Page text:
Rose-Ringed Parakeet

Rose-Ringed Parakeet

Ring-necked parakeet

Psittacula krameri
Population size
Life Span
30-34 yrs
95-140 g
38-42 cm
42-48 cm

The Rose-ringed parakeet is a medium-sized parrot that occurs in disjunct native ranges in Africa and South Asia. The adult male sports a red and black neck ring, and the hen and immature birds of both sexes either show no neck rings or display shadow-like pale to dark grey neck rings. Both sexes have a distinctive green color in the wild, and captive-bred ringnecks have multiple color mutations including blue, violet, and yellow. Rose-ringed parakeets are now introduced into many other parts of the world where escaped birds have established themselves and are bred for the exotic pet trade. These parakeets have also proven themselves capable of living in a variety of climates outside their native range, and are even able to survive low winter temperatures in Northern Europe.


Rose-ringed parakeets are native to Africa and South Asia. They don't migrate and live in a wide variety of habitats. They can be found in grasslands, savanna, shrubland, rainforests, mangroves, and wetlands. These birds also occur in rural gardens and agricultural areas.

Rose-Ringed Parakeet habitat map

Climate zones

Habits and Lifestyle

Rose-ringed parakeets are social birds. They are active during the day spending their time, foraging, flying about, and resting in the shades of tree canopy during midday hours. They often gather in flocks that fly several miles to forage in farmlands and orchards. Rose-ringed parakeets are very noisy and have an unmistakable squawking call.

Seasonal behavior

Diet and Nutrition

Rose-ringed parakeets are herbivores and usually feed on buds, fruits, vegetables, nuts, berries, and seeds. In India, they eat cereal grains, and during winter also pigeon peas. In Egypt during the spring, they feed on mulberry, and in summer they feed on dates and eat from sunflower and corn fields.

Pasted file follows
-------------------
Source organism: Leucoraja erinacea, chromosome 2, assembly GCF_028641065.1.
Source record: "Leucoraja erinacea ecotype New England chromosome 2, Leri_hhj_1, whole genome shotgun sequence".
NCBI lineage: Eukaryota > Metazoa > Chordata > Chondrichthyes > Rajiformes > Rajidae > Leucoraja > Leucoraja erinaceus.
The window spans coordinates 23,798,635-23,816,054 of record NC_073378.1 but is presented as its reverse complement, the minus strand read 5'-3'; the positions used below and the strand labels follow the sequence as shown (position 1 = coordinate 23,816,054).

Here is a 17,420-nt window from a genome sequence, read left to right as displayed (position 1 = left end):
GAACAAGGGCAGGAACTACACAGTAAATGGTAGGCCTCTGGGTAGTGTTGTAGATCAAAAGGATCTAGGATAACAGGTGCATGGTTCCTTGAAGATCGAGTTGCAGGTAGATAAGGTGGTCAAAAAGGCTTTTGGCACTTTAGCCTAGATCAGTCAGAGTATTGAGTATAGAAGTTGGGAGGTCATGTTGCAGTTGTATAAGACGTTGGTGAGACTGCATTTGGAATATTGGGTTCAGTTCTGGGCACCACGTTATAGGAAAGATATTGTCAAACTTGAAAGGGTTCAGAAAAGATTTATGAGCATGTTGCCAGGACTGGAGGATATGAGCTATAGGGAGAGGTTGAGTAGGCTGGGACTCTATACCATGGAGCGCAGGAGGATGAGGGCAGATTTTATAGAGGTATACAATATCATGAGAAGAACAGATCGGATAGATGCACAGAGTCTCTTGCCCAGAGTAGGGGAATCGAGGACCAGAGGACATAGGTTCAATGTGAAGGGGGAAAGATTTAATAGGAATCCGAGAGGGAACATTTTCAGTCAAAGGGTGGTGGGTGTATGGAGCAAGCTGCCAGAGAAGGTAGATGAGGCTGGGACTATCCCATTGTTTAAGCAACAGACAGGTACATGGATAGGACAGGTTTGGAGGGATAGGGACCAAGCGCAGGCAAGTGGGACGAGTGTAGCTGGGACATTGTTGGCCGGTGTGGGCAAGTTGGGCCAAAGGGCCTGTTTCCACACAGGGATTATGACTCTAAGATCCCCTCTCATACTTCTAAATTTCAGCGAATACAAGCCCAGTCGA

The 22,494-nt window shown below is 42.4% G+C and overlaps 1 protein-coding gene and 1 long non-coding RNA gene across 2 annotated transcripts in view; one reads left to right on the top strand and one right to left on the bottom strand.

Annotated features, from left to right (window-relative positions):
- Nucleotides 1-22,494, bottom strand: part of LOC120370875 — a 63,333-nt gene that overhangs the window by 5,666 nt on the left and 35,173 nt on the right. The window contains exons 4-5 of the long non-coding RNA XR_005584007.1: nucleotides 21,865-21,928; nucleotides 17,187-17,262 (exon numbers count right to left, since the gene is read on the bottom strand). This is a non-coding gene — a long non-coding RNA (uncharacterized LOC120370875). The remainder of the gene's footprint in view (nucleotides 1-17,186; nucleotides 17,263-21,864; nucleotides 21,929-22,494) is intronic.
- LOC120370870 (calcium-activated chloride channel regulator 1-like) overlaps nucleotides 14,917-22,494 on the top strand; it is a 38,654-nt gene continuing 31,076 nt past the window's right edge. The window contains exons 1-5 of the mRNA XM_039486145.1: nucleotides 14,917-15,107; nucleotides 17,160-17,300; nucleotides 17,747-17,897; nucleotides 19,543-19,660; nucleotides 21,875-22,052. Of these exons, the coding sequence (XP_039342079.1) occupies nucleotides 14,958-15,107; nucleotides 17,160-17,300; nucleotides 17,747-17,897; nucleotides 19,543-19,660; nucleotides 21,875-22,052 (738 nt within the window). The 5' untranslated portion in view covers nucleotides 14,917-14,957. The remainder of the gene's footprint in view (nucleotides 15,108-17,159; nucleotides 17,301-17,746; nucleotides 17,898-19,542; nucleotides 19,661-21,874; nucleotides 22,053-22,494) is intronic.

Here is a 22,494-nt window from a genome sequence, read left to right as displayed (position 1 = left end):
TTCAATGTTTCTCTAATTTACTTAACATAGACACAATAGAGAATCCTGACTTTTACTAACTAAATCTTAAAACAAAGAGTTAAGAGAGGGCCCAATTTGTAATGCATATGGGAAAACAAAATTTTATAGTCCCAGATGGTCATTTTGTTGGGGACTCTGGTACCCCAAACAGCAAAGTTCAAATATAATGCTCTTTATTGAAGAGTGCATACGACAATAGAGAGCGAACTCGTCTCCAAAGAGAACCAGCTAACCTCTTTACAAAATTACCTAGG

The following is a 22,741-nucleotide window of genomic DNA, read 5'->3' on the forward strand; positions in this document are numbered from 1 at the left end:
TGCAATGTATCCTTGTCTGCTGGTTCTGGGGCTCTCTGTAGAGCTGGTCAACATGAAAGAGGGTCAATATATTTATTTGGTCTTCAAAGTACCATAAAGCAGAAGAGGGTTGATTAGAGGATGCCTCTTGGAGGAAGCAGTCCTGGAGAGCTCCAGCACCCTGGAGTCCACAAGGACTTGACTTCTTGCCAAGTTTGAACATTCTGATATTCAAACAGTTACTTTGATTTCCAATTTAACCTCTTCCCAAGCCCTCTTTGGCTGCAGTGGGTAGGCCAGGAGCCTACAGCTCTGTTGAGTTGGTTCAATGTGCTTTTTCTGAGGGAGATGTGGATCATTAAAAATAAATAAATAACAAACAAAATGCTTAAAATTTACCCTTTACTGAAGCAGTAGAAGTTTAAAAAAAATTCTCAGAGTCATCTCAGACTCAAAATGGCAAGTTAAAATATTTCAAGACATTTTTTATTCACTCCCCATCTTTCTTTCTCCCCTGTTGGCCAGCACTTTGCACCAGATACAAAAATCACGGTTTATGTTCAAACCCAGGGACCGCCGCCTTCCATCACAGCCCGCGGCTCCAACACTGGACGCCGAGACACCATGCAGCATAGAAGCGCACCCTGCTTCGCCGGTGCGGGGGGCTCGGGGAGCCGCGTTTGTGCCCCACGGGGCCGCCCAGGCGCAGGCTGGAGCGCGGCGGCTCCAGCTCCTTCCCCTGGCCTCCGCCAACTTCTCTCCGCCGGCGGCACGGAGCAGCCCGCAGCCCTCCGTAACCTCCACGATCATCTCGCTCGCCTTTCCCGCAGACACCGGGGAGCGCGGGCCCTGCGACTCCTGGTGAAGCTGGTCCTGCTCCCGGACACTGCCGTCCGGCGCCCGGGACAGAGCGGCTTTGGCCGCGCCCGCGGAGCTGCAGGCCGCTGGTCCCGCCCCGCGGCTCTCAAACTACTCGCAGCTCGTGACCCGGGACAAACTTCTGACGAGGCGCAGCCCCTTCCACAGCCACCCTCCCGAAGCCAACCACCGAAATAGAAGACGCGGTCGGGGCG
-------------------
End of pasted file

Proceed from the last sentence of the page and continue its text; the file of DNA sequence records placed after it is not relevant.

Mating Habits

September-December in north-west India
3 weeks
2 years
1-7 eggs

Rose-ringed parakeets are serially monogamous; they do not have life mates and often breed with another partner during the following breeding season. In north-west India, Rose-ringed parakeets form pairs from September to December. During this cold season, they select and defend nest sites, thus avoiding competition for sites with other birds. The female lays 1 to 7 eggs and incubates them alone for about 3 weeks. The chick hatch altricial meaning they are helpless and depend on their parents for feeding and protection. The young fledge at 7 weeks of age and become independent when they are 2 years old. Reproductive maturity is usually reached at the age of 3 years.


Population threats

The population of the Rose-ringed parakeet appears to be increasing, but its popularity as a pet and unpopularity with farmers have reduced its numbers in some parts of its native range.

Population number

According to IUCN, the Rose-ringed parakeet is common and widespread throughout its range but no overall population estimate is available. However, there are estimates of its populations in Japan which includes around 100-10,000 introduced breeding pairs. Currently, the Rose-ringed parakeet is classified as Least Concern (LC) on the IUCN Red List and its numbers today are increasing.

Fun Facts for Kids

  • Captive Rose-ringed parakeets can be taught to speak. Both males and females are also able to mimic human speech. First, the bird listens to its surroundings, and then it copies the voice of the human speaker. Some people hand-raise Rose-ringed parakeet chicks for this purpose. Such parrots then become quite tame and receptive to learning.
  • Rose-ringed parakeets are popular as pets and they have a long history in aviculture. These birds have also been released in a wide range of cities around the world, giving them an environment with few predators where their preferred diet of seeds, nuts, fruits, and berries is available from suburban gardens and bird feeders. Their adaptations to cold winters in the Himalayan foothills allow these parakeets to easily withstand European winter conditions.
  • Farmers are not happy with Rose-ringed parakeets and consider them as serious pests because they often visit farmlands and orchards, causing extensive damage.


1. Rose-Ringed Parakeet on Wikipedia -
2. Rose-Ringed Parakeet on The IUCN Red List site -

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